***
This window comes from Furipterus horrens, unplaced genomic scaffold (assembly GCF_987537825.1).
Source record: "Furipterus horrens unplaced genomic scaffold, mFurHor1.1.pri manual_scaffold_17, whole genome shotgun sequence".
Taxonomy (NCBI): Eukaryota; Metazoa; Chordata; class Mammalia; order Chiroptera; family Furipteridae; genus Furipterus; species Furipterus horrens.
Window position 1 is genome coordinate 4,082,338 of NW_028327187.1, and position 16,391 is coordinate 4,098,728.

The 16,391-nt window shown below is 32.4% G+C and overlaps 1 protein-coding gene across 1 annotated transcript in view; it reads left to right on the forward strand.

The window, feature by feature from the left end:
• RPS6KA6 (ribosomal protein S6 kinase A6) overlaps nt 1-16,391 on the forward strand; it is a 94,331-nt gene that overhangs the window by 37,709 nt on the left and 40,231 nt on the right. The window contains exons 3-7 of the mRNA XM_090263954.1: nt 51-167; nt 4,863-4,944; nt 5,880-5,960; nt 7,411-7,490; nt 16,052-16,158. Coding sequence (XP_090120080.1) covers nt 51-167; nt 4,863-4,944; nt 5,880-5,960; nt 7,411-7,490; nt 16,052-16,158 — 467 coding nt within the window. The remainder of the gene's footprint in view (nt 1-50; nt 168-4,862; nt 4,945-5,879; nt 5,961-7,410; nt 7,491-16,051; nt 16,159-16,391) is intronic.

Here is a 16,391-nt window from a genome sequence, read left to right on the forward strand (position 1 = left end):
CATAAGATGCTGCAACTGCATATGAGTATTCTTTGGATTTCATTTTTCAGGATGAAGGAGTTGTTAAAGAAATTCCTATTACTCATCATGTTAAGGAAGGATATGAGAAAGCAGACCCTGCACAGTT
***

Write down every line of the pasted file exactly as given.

This window comes from Furipterus horrens, unplaced genomic scaffold (assembly GCF_987537825.1).
Source record: "Furipterus horrens unplaced genomic scaffold, mFurHor1.1.pri manual_scaffold_17, whole genome shotgun sequence".
Taxonomy (NCBI): Eukaryota; Metazoa; Chordata; class Mammalia; order Chiroptera; family Furipteridae; genus Furipterus; species Furipterus horrens.
Window position 1 is genome coordinate 4,082,338 of NW_028327187.1, and position 16,391 is coordinate 4,098,728.

The 16,391-nt window shown below is 32.4% G+C and overlaps 1 protein-coding gene across 1 annotated transcript in view; it reads left to right on the forward strand.

The window, feature by feature from the left end:
• RPS6KA6 (ribosomal protein S6 kinase A6) overlaps nt 1-16,391 on the forward strand; it is a 94,331-nt gene that overhangs the window by 37,709 nt on the left and 40,231 nt on the right. The window contains exons 3-7 of the mRNA XM_090263954.1: nt 51-167; nt 4,863-4,944; nt 5,880-5,960; nt 7,411-7,490; nt 16,052-16,158. Coding sequence (XP_090120080.1) covers nt 51-167; nt 4,863-4,944; nt 5,880-5,960; nt 7,411-7,490; nt 16,052-16,158 — 467 coding nt within the window. The remainder of the gene's footprint in view (nt 1-50; nt 168-4,862; nt 4,945-5,879; nt 5,961-7,410; nt 7,491-16,051; nt 16,159-16,391) is intronic.

Here is a 16,391-nt window from a genome sequence, read left to right on the forward strand (position 1 = left end):
CATAAGATGCTGCAACTGCATATGAGTATTCTTTGGATTTCATTTTTCAGGATGAAGGAGTTGTTAAAGAAATTCCTATTACTCATCATGTTAAGGAAGGATATGAGAAAGCAGACCCTGCACAGTT